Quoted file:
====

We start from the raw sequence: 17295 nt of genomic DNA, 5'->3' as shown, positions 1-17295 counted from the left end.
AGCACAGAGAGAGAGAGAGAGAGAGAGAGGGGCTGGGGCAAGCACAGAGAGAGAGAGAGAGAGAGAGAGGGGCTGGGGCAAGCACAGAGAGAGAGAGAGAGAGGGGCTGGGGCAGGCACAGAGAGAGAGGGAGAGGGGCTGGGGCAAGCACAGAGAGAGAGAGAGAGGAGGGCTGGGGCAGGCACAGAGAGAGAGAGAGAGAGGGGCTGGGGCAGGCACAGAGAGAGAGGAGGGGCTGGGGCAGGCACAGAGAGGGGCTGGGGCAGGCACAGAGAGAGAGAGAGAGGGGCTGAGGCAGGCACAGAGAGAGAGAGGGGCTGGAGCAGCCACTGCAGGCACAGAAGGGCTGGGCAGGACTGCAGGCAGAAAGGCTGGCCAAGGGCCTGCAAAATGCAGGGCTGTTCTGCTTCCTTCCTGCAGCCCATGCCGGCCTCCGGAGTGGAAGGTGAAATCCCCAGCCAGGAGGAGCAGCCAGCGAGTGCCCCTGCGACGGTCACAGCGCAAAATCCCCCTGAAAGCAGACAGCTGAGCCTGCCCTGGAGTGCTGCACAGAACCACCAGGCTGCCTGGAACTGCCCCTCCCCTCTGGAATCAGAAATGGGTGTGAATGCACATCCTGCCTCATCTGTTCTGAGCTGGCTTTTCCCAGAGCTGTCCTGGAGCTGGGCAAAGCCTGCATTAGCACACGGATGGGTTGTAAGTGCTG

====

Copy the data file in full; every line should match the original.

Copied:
We start from the raw sequence: 17295 nt of genomic DNA, 5'->3' as shown, positions 1-17295 counted from the left end.
AGCACAGAGAGAGAGAGAGAGAGAGAGAGGGGCTGGGGCAAGCACAGAGAGAGAGAGAGAGAGAGAGAGGGGCTGGGGCAAGCACAGAGAGAGAGAGAGAGAGGGGCTGGGGCAGGCACAGAGAGAGAGGGAGAGGGGCTGGGGCAAGCACAGAGAGAGAGAGAGAGGAGGGCTGGGGCAGGCACAGAGAGAGAGAGAGAGAGGGGCTGGGGCAGGCACAGAGAGAGAGGAGGGGCTGGGGCAGGCACAGAGAGGGGCTGGGGCAGGCACAGAGAGAGAGAGAGAGGGGCTGAGGCAGGCACAGAGAGAGAGAGGGGCTGGAGCAGCCACTGCAGGCACAGAAGGGCTGGGCAGGACTGCAGGCAGAAAGGCTGGCCAAGGGCCTGCAAAATGCAGGGCTGTTCTGCTTCCTTCCTGCAGCCCATGCCGGCCTCCGGAGTGGAAGGTGAAATCCCCAGCCAGGAGGAGCAGCCAGCGAGTGCCCCTGCGACGGTCACAGCGCAAAATCCCCCTGAAAGCAGACAGCTGAGCCTGCCCTGGAGTGCTGCACAGAACCACCAGGCTGCCTGGAACTGCCCCTCCCCTCTGGAATCAGAAATGGGTGTGAATGCACATCCTGCCTCATCTGTTCTGAGCTGGCTTTTCCCAGAGCTGTCCTGGAGCTGGGCAAAGCCTGCATTAGCACACGGATGGGTTGTAAGTGCTG